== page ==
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Is Deal Mediation the Next Big Thing?

by Abigail Pessen


·        Your client is negotiating the merger and acquisition of his company.

·        Your client is negotiating to sell her shares in a family-owned corporation.

·        Your client is negotiating the purchase of an easement on adjacent property.

·        Your client is negotiating with a local government agency for permission to open a chain of sidewalk cafes.

·        Your client is negotiating to acquire a patent from a foreign company.[1]

Your first reaction to using a mediator in any of these negotiations may be

“mediator shmediator.  I’ve read ‘Getting to Yes.’   Why add another layer of cost and complication to a transaction that may already involve finders, brokers, and lawyers?”

Indeed, although mediation of legal disputes is becoming widespread, using

mediators to get deals done is uncommon.   Except in collective bargaining, where mediators often are brought in to help hammer out contract terms, commercial transactions generally are negotiated without the aid of an intermediary.   After all, according to Economics 101, market forces will cause deals to be made on economically rational terms with no outside intervention needed.  

            Business lawyers know from bitter experience, however, that deals sometimes self-destruct, even when walking away is counter to their clients’ best interests. This can happen when large egos collide, when mistrust and suspicion cloud judgment, and when unfamiliar cultural norms drive negotiating techniques.   In all of these circumstances, mediators can be valuable.

            Mediators - -  unlike the finders, brokers, and lawyers working on the deal - -  are impartial.   That impartiality allows both sides to trust the mediator.   While parties often are unwilling to disclose their true priorities to their counterparts for fear that the disclosure will be exploited, they may safely tell the mediator, in confidence, what matters most to them.  With that knowledge, the mediator can help formulate proposals that satisfy both parties’ needs.    Moreover, the simple device of having proposals emanate from the mediator neutralizes the parties’ natural tendency to react suspiciously to terms proposed by the other side.   Awkward issues such as future enforcement of the deal terms, allocating risk for future liability, and reporting requirements - - all of which may lead to resentment - - may be raised and negotiated more easily through an intermediary.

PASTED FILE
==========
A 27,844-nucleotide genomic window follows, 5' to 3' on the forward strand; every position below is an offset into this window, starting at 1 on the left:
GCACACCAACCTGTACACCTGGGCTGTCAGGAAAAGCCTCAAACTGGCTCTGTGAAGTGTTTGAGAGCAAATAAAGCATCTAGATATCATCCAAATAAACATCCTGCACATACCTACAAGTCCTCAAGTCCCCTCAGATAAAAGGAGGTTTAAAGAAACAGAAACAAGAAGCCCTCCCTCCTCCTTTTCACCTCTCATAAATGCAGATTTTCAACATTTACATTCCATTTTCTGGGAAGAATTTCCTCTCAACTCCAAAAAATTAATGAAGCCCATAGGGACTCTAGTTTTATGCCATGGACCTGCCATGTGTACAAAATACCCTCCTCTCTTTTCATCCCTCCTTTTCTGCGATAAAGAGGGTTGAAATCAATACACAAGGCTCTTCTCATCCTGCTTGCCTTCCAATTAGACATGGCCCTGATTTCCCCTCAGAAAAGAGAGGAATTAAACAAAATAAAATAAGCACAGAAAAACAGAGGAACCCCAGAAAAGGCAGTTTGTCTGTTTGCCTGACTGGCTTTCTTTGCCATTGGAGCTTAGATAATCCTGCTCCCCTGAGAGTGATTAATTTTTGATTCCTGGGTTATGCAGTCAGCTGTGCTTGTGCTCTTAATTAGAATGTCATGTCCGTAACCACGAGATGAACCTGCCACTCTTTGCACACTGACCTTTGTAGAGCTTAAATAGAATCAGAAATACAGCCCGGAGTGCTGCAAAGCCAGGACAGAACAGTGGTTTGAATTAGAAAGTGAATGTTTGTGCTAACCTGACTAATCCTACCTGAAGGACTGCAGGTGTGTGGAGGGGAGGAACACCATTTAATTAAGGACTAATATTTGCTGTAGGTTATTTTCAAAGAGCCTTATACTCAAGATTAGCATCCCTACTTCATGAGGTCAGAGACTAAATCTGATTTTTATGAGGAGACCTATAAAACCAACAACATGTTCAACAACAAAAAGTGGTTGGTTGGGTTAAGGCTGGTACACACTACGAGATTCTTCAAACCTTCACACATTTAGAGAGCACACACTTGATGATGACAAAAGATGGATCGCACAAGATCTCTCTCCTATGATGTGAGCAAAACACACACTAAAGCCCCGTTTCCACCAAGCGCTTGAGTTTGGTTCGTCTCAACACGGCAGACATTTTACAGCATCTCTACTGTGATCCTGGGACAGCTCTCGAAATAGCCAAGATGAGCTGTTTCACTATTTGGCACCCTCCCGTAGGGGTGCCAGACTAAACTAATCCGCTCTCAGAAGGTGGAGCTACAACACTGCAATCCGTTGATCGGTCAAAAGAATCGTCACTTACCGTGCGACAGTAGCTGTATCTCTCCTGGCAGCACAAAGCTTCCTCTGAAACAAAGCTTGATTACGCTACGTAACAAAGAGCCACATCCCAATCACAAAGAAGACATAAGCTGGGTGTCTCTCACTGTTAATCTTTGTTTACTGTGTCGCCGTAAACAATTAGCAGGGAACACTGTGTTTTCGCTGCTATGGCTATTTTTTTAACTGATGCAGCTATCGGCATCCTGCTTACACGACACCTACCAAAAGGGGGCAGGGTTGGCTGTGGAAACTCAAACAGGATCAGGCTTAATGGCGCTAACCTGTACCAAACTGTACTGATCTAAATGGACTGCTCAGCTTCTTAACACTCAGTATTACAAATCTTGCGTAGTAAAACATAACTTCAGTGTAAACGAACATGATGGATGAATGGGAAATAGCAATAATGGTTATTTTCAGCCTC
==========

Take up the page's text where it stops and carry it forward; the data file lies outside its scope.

Negotiating multi-national transactions is often more challenging than domestic deal-making, given disparate customs, negotiating styles, and expectations. Mediators can help decipher cultural forces that are causing one side or the other to behave mystifyingly.[2]  As business lawyers find themselves increasingly doing business in the global village marketplace, deal mediation may be worth considering.


[1]  Most of these examples and a thorough and fascinating analysis of deal mediation are contained in Scott Peppet’s excellent article, “Contract Formation in Imperfect Markets: Should We Use Mediators in Deals?”, 38 Ohio St. J. on Disp. Resol. 283 (2004).

[2]  See, M. Hager and R. Pritchard, “Deal Mediation: How ADR techniques can help achieve durable agreements in the Global Markets,”, in which the authors describe the valuable role played by mediators in two international commercial transactions.

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